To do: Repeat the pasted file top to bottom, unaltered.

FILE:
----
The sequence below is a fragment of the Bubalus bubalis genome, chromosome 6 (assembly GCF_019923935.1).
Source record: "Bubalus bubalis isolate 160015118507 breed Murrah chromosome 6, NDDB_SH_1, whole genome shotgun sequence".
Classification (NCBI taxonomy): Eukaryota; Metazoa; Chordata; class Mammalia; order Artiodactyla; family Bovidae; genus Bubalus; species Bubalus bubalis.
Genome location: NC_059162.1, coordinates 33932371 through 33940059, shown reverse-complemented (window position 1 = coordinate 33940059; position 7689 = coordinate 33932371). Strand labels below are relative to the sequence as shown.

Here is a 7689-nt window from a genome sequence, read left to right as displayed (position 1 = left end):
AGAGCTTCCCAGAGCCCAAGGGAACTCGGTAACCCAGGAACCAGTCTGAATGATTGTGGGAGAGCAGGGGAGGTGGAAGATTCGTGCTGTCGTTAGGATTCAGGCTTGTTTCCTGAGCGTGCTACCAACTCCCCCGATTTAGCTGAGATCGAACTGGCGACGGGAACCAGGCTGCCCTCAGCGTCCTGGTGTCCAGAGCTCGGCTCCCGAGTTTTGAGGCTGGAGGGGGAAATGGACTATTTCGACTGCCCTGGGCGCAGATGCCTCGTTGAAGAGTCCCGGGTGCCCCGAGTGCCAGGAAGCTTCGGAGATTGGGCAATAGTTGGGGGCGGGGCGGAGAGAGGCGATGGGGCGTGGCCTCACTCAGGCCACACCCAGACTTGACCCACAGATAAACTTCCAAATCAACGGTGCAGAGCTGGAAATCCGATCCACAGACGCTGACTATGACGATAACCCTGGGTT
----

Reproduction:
The sequence below is a fragment of the Bubalus bubalis genome, chromosome 6 (assembly GCF_019923935.1).
Source record: "Bubalus bubalis isolate 160015118507 breed Murrah chromosome 6, NDDB_SH_1, whole genome shotgun sequence".
Classification (NCBI taxonomy): Eukaryota; Metazoa; Chordata; class Mammalia; order Artiodactyla; family Bovidae; genus Bubalus; species Bubalus bubalis.
Genome location: NC_059162.1, coordinates 33932371 through 33940059, shown reverse-complemented (window position 1 = coordinate 33940059; position 7689 = coordinate 33932371). Strand labels below are relative to the sequence as shown.

Here is a 7689-nt window from a genome sequence, read left to right as displayed (position 1 = left end):
AGAGCTTCCCAGAGCCCAAGGGAACTCGGTAACCCAGGAACCAGTCTGAATGATTGTGGGAGAGCAGGGGAGGTGGAAGATTCGTGCTGTCGTTAGGATTCAGGCTTGTTTCCTGAGCGTGCTACCAACTCCCCCGATTTAGCTGAGATCGAACTGGCGACGGGAACCAGGCTGCCCTCAGCGTCCTGGTGTCCAGAGCTCGGCTCCCGAGTTTTGAGGCTGGAGGGGGAAATGGACTATTTCGACTGCCCTGGGCGCAGATGCCTCGTTGAAGAGTCCCGGGTGCCCCGAGTGCCAGGAAGCTTCGGAGATTGGGCAATAGTTGGGGGCGGGGCGGAGAGAGGCGATGGGGCGTGGCCTCACTCAGGCCACACCCAGACTTGACCCACAGATAAACTTCCAAATCAACGGTGCAGAGCTGGAAATCCGATCCACAGACGCTGACTATGACGATAACCCTGGGTT